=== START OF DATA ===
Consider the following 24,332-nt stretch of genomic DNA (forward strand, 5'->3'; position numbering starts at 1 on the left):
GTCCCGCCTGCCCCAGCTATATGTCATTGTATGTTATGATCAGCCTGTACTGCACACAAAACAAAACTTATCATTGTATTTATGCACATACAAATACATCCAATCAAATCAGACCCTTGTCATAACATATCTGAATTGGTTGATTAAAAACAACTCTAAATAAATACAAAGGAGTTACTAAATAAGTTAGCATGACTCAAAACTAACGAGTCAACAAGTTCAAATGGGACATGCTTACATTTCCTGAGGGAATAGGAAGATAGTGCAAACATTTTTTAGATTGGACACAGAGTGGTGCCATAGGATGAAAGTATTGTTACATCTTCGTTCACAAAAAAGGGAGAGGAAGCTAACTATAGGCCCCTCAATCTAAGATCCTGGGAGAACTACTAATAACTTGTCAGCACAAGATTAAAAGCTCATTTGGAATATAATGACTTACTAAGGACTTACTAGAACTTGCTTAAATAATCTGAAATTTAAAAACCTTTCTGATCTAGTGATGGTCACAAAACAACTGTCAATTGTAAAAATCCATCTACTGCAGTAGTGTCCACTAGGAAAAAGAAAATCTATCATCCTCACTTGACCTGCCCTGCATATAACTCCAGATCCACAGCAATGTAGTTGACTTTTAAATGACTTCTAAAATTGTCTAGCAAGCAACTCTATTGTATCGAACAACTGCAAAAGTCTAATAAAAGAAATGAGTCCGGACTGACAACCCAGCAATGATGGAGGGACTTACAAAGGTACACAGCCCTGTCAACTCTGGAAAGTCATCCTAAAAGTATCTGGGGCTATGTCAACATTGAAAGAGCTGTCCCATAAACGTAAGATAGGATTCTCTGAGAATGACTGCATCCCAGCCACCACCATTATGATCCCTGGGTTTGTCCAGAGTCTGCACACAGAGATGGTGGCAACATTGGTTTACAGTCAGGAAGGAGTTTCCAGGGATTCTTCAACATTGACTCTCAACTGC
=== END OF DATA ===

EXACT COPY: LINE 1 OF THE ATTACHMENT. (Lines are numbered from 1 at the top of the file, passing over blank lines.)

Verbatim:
Consider the following 24,332-nt stretch of genomic DNA (forward strand, 5'->3'; position numbering starts at 1 on the left):